101.PRE(2) (3)
 XBRL Taxonomy Extension — Presentations
 

(1)
Filed herewith

(2)
Submitted Electronically Herewith. Attached as Exhibit 101 to this report are the following formatted in XBRL (Extensible Business Reporting Language): (i) Consolidated Statements of Income/(Loss) and Comprehensive Income/(Loss) for the year ended August 31, 2012 and 2011, (ii) Consolidated Balance Sheets at August 31, 2012 and 2011, (iii) Consolidated Statements of Cash Flows for the year ended August 31, 2012 and 2011, and (iv) Notes to Consolidated Financial Statements

(3)
Pursuant to Rule 406T of Regulation S-T, these interactive data files are deemed not filed or part of a registration statement or prospectus for purposes of Sections 11 or 12 of the Securities Act of 1933, as amended or Section 18 of the Securities Exchange Act of 1934, as amended, and otherwise are not subject to liability.

 
-38-

 
SIGNATURES

Pursuant to the requirements of Section 13 or 15(d) of the Securities Exchange Act of 1934, the registrant has duly caused this report to be signed on its behalf by the undersigned, thereunto duly authorized.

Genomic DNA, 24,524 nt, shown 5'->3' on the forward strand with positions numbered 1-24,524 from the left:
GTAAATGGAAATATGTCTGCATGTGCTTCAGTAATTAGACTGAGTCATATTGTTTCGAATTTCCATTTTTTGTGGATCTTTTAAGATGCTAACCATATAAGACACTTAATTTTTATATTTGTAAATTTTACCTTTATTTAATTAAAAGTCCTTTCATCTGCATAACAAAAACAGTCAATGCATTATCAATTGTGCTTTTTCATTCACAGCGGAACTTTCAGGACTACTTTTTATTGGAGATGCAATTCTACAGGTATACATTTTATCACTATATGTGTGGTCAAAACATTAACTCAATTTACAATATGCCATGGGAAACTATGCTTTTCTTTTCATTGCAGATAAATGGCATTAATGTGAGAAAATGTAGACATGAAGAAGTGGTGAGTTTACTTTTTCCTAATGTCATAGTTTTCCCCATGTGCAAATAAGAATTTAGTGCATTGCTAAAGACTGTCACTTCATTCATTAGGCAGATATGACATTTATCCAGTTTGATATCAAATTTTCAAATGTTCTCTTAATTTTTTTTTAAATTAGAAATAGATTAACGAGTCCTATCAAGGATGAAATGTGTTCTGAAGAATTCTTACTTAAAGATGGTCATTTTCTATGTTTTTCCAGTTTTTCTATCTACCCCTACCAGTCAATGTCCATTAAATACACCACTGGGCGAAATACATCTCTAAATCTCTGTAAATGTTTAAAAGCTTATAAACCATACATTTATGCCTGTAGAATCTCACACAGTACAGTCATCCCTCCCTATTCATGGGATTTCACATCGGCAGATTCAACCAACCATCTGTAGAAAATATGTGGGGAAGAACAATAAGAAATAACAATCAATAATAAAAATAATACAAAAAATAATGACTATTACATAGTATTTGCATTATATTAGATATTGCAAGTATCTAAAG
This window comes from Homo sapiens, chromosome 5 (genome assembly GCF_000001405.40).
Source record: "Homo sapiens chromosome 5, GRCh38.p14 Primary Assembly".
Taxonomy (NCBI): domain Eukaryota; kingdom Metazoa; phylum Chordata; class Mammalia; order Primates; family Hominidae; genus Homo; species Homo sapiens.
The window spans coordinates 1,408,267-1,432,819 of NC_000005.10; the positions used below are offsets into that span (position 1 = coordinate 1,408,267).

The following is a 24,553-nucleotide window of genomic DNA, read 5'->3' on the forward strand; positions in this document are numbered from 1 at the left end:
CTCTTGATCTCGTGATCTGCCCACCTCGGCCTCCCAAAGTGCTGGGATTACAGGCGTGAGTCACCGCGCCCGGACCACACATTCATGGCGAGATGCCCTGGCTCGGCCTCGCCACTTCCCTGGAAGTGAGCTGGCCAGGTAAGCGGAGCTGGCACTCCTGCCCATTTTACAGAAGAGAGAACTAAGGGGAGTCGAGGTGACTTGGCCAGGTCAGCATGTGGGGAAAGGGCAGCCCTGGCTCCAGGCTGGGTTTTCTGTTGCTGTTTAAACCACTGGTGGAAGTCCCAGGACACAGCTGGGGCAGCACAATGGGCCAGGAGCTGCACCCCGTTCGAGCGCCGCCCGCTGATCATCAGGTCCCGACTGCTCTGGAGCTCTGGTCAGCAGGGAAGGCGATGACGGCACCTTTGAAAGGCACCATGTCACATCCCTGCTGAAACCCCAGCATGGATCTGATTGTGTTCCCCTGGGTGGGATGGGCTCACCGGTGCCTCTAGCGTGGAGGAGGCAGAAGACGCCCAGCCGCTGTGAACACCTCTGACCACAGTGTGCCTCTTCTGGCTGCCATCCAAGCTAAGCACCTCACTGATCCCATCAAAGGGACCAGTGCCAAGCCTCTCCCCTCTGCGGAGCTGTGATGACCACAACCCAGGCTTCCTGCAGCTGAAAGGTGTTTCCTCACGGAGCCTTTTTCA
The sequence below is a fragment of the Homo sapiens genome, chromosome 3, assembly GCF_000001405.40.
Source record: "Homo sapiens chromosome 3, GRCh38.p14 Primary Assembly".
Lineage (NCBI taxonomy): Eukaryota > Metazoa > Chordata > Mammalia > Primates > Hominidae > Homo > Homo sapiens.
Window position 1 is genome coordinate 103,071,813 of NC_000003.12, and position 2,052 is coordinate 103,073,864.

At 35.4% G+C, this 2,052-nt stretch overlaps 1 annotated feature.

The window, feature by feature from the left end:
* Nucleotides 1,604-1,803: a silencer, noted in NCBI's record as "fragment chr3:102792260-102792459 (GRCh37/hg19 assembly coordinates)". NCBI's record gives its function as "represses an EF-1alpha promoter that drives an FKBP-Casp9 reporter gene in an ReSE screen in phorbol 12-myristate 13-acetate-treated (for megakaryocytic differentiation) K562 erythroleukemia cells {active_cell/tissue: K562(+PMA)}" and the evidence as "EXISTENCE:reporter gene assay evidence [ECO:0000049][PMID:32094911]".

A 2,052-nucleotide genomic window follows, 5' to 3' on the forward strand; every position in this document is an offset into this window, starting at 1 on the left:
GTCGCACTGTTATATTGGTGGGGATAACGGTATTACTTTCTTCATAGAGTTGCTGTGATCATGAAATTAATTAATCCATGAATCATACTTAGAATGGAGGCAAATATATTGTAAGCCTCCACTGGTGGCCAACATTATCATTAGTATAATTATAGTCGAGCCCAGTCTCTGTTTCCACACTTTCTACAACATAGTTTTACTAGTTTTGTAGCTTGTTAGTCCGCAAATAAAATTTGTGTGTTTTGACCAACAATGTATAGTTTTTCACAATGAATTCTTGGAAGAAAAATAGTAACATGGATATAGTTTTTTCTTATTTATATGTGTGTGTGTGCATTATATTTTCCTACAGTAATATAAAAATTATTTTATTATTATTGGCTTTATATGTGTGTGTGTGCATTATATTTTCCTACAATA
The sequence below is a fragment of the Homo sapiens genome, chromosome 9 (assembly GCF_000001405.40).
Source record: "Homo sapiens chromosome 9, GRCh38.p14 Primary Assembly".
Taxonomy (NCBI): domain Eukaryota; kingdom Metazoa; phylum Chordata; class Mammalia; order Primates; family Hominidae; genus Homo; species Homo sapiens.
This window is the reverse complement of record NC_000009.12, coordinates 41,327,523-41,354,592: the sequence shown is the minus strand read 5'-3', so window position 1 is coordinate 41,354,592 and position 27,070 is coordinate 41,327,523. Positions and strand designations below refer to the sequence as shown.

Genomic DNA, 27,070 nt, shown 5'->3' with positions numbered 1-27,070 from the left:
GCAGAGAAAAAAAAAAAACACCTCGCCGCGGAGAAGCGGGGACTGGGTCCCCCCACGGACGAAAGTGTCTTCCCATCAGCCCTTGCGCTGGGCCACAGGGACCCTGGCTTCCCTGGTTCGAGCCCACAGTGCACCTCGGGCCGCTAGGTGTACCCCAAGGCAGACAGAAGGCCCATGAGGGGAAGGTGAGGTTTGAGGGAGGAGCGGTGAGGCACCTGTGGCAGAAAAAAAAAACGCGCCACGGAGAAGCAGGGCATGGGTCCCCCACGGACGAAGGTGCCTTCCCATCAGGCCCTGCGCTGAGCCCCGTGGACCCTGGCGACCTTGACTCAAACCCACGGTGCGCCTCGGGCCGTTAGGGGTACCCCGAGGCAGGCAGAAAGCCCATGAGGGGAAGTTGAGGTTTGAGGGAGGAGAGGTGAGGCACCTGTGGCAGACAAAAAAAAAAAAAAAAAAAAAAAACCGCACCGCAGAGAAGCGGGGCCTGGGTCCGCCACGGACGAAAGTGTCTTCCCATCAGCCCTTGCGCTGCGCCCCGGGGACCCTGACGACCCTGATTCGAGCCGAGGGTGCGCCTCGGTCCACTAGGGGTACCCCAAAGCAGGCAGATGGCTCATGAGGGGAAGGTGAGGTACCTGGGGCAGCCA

TEXAS RARE EARTH RESOURCES CORP.

/s/ Daniel E Gorski
Daniel E Gorski, duly authorized officer
and Principal Executive Officer

DATED:  November 15, 2012

/s/ Wm. Chris Mathers
Wm. Chris Mathers, Principal Financial and Accounting Officer

DATED:  November 15, 2012

Pursuant to the requirements of the Securities Exchange Act of 1934, this report has been signed below by the following persons on behalf of the registrant and in the capacities and on the dates indicated.

Signature
Capacity
Date
/s/ Daniel E Gorski
Daniel E Gorski
Chief Executive Officer, Principal Executive Officer and Director
November 15, 2012
     
/s/ Wm. Chris Mathers
Wm. Chris Mathers
Chief Financial Officer and Principal Financial and Accounting Officer
November 15, 2012
     
/s/ John Tumazos
John Tumazos
Chairman of the Board
November 15, 2012
 
     
/s/ Anthony Marchese
Anthony Marchese
Director
November 15, 2012
     
/s/ Cecil C Wall
Cecil C Wall
Director
November 15, 2012
     
/s/ Philip Goodell
Philip Goodell
Director
November 15, 2012
     
/s/ Nicholas Pingitore
Nicholas Pingitore
Director
November 15, 2012
     
/s/ James R Wolfe
James R Wolfe
Director
November 15, 2012
 
 
-39-